In addition, her subsequent beliefs that “the world is unsafe” and that she “cannot trust herself” further maintain the fear and hopelessness that she experiences. These overriding schemata influence her behavior and responses to the environment.

She is frequently tense and on edge. This keeps her sensitive to anxiety provoking thoughts and experiences. This physiological state maintains fear cognitions and behaviors.

No secondary gains are evident at this time. Pt is receiving assistance for her thought disorder; therefore these symptoms of trauma are not reinforced as a source of financial support. Her brother provides her with the same support regardless of these symptoms and no apparent benefits for these symptoms are evident. Pt, however, might prefer to be identified as someone suffering from a trauma rather than from a thought disorder. No exaggeration of trauma related symptoms are evident.

Formulation of the chief complaint: Pt is a 59 year-old Caucasian female entering therapy for her symptoms related to a traumatic event. She experiences intrusive memories of a rape that trigger intense anxiety, in addition to several other trauma related symptoms. Her religious upbringing and prior experiences helped establish schemas about the world and her safety. Specifically, prior schemas were: “bad things happen to bad people,” “women are at least partially to blame when they are raped,” “someone who is raped is a ‘dirty person,’” and “the world is a safe place”. The traumatic experience of a rape challenged these beliefs. In turn, these beliefs were activated and applied to her, causing a strong sense of anxiety (The world is unsafe, people are unpredictable and can harm you, I cannot control what can happen to me) and depression (I must be a bad person to be raped). These thoughts are maintained by her selective attention and sensitivity to evidence that supports these thoughts. Her psychotic symptoms also reinforce her belief that she cannot take care of herself and that she cannot even trust her own judgment.In addition to these cognitions, her avoidance maintains her anxiety. She avoids thinking about the rape so that when she is reminded of it, the intense anxiety occurs. Her avoidance of situations also maintains the current level of anxiety.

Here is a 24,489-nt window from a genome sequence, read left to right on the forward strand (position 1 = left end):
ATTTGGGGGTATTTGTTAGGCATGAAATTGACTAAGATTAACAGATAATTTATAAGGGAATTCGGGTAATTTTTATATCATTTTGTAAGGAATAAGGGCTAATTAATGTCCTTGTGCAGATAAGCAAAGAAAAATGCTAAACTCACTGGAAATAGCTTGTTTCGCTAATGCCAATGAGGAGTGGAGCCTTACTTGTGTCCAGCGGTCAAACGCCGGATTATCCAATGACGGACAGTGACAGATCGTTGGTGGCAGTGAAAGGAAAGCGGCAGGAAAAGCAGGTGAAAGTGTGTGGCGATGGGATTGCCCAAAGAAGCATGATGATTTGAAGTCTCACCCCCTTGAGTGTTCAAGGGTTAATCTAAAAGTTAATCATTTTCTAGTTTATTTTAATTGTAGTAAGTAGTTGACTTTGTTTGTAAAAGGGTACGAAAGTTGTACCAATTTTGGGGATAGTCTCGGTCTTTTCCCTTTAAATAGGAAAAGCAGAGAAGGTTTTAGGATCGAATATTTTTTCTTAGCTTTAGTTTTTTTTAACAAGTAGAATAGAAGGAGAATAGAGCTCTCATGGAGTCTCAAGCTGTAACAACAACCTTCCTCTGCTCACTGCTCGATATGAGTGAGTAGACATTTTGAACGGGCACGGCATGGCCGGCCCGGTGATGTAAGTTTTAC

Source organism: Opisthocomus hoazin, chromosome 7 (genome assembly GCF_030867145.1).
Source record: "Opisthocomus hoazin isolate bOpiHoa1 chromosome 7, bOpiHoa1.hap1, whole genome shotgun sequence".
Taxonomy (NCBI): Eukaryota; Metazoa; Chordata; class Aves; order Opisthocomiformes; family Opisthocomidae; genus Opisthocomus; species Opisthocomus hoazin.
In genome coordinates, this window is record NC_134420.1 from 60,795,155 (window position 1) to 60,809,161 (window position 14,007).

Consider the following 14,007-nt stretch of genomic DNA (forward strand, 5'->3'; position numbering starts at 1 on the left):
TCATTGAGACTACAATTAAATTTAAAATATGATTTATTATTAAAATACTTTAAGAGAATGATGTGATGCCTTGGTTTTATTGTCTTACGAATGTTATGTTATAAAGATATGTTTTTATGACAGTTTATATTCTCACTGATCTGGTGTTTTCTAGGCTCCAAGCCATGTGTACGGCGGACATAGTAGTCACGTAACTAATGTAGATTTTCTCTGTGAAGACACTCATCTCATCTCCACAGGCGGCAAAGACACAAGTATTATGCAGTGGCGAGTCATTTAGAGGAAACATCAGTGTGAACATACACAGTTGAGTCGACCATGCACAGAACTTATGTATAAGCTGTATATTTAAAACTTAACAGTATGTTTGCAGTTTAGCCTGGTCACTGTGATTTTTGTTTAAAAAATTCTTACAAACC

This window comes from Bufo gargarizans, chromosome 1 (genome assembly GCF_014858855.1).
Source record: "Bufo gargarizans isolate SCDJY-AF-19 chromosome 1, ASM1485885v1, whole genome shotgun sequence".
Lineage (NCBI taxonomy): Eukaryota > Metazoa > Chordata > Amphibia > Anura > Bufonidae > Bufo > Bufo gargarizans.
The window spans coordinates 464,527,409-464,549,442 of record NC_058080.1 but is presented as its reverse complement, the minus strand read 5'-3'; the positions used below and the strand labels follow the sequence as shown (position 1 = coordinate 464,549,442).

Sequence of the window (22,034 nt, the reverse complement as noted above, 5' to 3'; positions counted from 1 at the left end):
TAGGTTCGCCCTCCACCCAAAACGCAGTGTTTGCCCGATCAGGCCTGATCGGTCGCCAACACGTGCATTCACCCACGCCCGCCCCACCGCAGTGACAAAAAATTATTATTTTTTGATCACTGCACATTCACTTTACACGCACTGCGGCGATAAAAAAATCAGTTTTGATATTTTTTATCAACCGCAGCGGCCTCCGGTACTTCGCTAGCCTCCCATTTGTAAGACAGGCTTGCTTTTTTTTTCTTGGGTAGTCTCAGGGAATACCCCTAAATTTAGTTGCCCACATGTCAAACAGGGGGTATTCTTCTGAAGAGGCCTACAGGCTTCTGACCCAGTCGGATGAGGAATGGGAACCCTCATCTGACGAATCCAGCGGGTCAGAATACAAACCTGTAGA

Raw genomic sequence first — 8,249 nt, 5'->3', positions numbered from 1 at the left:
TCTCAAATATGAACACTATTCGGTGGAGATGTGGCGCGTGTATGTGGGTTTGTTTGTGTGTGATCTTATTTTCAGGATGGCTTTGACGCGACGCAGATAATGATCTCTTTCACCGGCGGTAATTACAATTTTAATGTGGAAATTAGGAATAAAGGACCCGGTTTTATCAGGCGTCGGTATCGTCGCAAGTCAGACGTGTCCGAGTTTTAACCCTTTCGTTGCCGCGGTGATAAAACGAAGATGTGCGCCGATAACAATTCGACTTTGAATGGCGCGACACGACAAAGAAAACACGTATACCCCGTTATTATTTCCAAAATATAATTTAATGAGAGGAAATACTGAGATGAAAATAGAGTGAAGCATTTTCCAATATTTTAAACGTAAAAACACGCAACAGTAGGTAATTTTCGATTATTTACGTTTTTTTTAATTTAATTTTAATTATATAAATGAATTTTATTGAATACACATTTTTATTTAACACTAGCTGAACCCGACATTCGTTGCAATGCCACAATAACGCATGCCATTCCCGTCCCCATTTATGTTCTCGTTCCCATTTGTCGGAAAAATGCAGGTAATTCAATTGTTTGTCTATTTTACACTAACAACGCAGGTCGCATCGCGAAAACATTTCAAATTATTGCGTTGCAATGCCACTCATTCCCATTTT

Strengths-resources: Recent assessment revealed that Pt’s cognitive functioning is higher than average, which is especially unique for an inpatient population. Specifically, her Verbal IQ was measured to be 119 (as measured by the WASI) and her immediate and delayed recall of context-relevant verbal (Logic Memory) and non-verbal (Family Pictures) information, as well as her mental manipulation of verbal information (Letter-Number Sequencing) ranged from scaled score of 12 to 15. In addition she is oriented to time and place. This strength in cognitive functioning will assist her in understanding and remembering the CBT formulation and techniques.

In addition, Pt is motivated for treatment and has the support of her group home. The home will provide her transportation to the sessions and provide other support in her therapeutic efforts. In addition, the patient believes that she will benefit from therapy, and has shown behavior that indicates a potential for good compliance (e.g., completing assessment procedures on time and with much thought, arranging her own transportation to the sessions). She reports being enthusiastic and eager to begin therapy.

Despite having somewhat blunted affect, Pt still remains connected with others. She reported being comfortable with the therapist (who is male). This rapport will be essential as treatment begins and details of the rape are elicited.

Pt is enrolled in a socialization program that will focus on improving her job skills. She will be trained on the computer and on greeting guests. This program will also provide opportunities to challenge her cognitions and behaviors (e.g., being alone with unfamiliar males, experiencing competency).